Canal Boat - - This Month - STEVE HAYWOOD Award-win­ning cur­rent af­fairs TV pro­ducer, jour­nal­ist and au­thor who has been a boat owner for nearly 40 years Follow me on Twit­ter @Cut­dreamer

CRT is sell­ing us out on the tow­paths; plan­ning an in­te­rior is al­ways a com­pro­mise

They’re ‘im­prov­ing’ 16 miles of tow­path be­tween Padding­ton and West Dray­ton in Lon­don. There’s been a Canal and River Trust ‘con­sul­ta­tion’ on it which be­gan on 24 Oc­to­ber and closed on 30 Novem­ber – so you’ve missed it. Not that you missed much.

Ac­cord­ing to Susannah Miller, co-ordinating the pro­ject, it wasn’t ‘a con­sul­ta­tion in the for­mal sense of the word.’ Damn right it wasn’t, Susannah! A more hon­est way of putting it would be to ad­mit that it wasn’t a con­sul­ta­tion at all. It was a PR ex­er­cise to jus­tify ac­tion that’s al­ready been de­cided.

So what is CRT go­ing to do, then? In its own words, this pro­ject – iron­i­cally chris­tened ‘Qui­et­way’ – will mean ‘bet­ter qual­ity sur­faces’ on tow­paths, and ‘wider paths’. The ‘im­prove­ments... will bring huge ben­e­fits to ev­ery­one’, it claims. My friend Alex Richards got it spot on. “This is just an­other ex­am­ple of CRT sell­ing out to Trans­port for Lon­don and the cy­cling lobby SUSTRANS. Pri­ori­tis­ing their in­ter­ests over the rest of us.”

Alex asks the ba­sic ques­tion, how is it go­ing to make things bet­ter? Bet­ter for whom? Well it’s true that as boaters we will – or at least where pos­si­ble – have a 40cm strip to ham­mer in our pins. Gen­er­ous or what? For walk­ers the con­ver­sion of the tow­path to Tar­mac will mean fewer pud­dles – but the smooth, nar­row sur­face will make them vul­ner­a­ble. “Will 40cm of muddy grass be bet­ter for an­glers?” asks Alex. “Will it be bet­ter for fam­i­lies feed­ing ducks with what will be vir­tu­ally a road be­hind them? It’d be like tak­ing them for a pic­nic on the hard shoul­der of the M25.”

Wildlife is not go­ing to ben­e­fit by this plan, he ar­gues. CRT makes big play of the tow­paths as ur­ban cor­ri­dors of na­ture, but this will be shown up as a hol­low boast when hedges and trees are cut back in or­der to clear pas­sage for those us­ing the Tar­mac.

And, of course, we all know who IS go­ing to be us­ing the Tar­mac, don’t we? It won’t be cy­clists – well, not if you’re a fam­ily hav­ing an af­ter­noon out­ing on bikes, with the kids on train­ing wheels. Or a young­ster build­ing up your con­fi­dence. Or some­one in their later years re­dis­cov­er­ing cy­cling as an aid to fit­ness.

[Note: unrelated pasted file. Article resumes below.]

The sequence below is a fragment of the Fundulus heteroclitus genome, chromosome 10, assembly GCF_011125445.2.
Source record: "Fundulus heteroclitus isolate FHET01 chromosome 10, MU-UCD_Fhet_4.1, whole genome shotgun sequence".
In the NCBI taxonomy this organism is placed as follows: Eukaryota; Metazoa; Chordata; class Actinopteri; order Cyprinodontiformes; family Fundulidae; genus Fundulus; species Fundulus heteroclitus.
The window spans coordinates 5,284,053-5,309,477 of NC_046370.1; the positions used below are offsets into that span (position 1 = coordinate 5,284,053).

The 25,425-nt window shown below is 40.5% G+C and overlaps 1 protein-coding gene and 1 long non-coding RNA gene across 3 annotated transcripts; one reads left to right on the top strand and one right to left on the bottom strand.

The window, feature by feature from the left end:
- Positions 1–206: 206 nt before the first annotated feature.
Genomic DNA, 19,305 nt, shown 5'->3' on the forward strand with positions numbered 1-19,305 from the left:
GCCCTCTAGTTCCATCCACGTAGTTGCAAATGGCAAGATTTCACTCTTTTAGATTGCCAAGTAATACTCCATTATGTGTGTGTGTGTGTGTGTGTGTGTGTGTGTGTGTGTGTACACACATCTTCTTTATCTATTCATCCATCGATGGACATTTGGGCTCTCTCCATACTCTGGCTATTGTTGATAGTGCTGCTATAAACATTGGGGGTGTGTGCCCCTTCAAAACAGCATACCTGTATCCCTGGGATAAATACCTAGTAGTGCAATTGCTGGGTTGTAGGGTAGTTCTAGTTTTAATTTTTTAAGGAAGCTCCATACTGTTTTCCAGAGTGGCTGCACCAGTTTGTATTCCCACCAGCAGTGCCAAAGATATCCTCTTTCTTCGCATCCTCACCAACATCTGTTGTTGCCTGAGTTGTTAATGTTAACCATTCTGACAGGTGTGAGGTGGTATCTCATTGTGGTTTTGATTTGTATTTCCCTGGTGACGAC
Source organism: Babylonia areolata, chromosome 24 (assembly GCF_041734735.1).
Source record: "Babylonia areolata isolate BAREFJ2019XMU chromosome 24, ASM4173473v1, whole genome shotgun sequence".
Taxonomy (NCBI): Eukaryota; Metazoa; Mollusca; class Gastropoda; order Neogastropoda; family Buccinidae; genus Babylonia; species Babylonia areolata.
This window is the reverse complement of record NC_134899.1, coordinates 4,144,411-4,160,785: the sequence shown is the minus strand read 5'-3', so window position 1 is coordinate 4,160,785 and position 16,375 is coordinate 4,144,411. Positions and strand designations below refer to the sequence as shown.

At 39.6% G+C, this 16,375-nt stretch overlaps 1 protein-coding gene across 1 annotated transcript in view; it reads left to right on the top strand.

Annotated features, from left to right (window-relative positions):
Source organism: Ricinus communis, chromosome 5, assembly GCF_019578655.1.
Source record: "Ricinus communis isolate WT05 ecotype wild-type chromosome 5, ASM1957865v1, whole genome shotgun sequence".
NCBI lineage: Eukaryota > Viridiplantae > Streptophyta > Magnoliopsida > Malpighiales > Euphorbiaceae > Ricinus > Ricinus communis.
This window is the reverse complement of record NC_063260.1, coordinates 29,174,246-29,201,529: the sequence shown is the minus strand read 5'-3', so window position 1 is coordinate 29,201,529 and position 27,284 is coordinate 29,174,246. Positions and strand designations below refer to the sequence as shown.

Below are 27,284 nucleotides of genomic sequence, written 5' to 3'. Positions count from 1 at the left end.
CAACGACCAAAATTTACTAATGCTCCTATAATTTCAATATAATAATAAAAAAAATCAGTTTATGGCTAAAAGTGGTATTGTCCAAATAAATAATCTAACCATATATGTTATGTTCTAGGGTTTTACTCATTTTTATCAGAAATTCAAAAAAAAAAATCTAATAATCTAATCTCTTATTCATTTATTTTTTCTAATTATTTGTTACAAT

No, these cy­cle paths – for that’s what they are – will be dom­i­nated by ur­ban com­muters try­ing to get to work on time, or by Ly­cra louts lit­er­ally rac­ing against the clock, try­ing to knock a sec­ond or two off their per­sonal best on time trial com­puter sites.

They are peo­ple with no sense of what 20mph looks like to a pedes­trian pottering along what was once a quiet tow­path, peo­ple who have no idea of how eas­ily they can hit peo­ple step­ping off a boat inat­ten­tively, peo­ple who have no imag­i­na­tion to pic­ture what dam­age can be caused to the vul­ner­a­ble hu­man body by a lump of metal hit­ting it at speeds half what they’re trav­el­ling.

Really, this has got to stop. We’ve had enough of these fraud­u­lent con­sul­ta­tions which are no more than at­tempts to pre­tend that any­one is tak­ing any no­tice what­so­ever of our views as boaters. The facts are plain: we spend more time on the tow­path than any­one in CRT head of­fice and we have been telling them for years about the grow­ing men­ace of tow­path cy­clists. Talk to us individually and there will be vir­tu­ally no-one who this last five years hasn’t been hit or nearly hit by a cy­clist. And those who haven’t will know some­one who has.

But still CRT keeps en­cour­ag­ing faster tow­path speeds by build­ing faster tow­paths. It has been a prob­lem in Lon­don for years, but now it is be­com­ing a na­tional prob­lem as more sports cy­clists are us­ing tow­paths in other ar­eas of the sys­tem. And it is sim­ply no use as a re­sponse trot­ting out a se­ries of bum­bling plat­i­tudes about ‘shar­ing the tow­path.’ I am quite will­ing to share the tow­path; I can’t think of a boater who wouldn’t feel the same. But ask some of these speed­ing cy­clists – if you can stop them – and you’ll find that they aren’t too keen on the idea. In fact, many of them don’t even think we should be on the tow­path. That’s why so many of them shout at us to get out the way. That’s why they use their bells like car horns so they don’t have to slow down.

If tow­paths have to be im­proved, then they should be im­proved with a view to the ma­jor­ity of peo­ple who use them. They should left as far as pos­si­ble as grassy paths, but if this isn’t pos­si­ble, they should be im­proved by mak­ing them soft sur­faces, gravel or peb­ble to dis­cour­age high cy­cle speeds.

But that wouldn’t be enough for Trans­port for Lon­don or SUSTRANS, would it? And with­out them there’d be no money.

‘They will be dom­i­nated by ur­ban com­muters try­ing to get to work on time, or by Ly­cra louts rac­ing against the clock’

Do boaters, cy­clists and pedes­tri­ans go to­gether?

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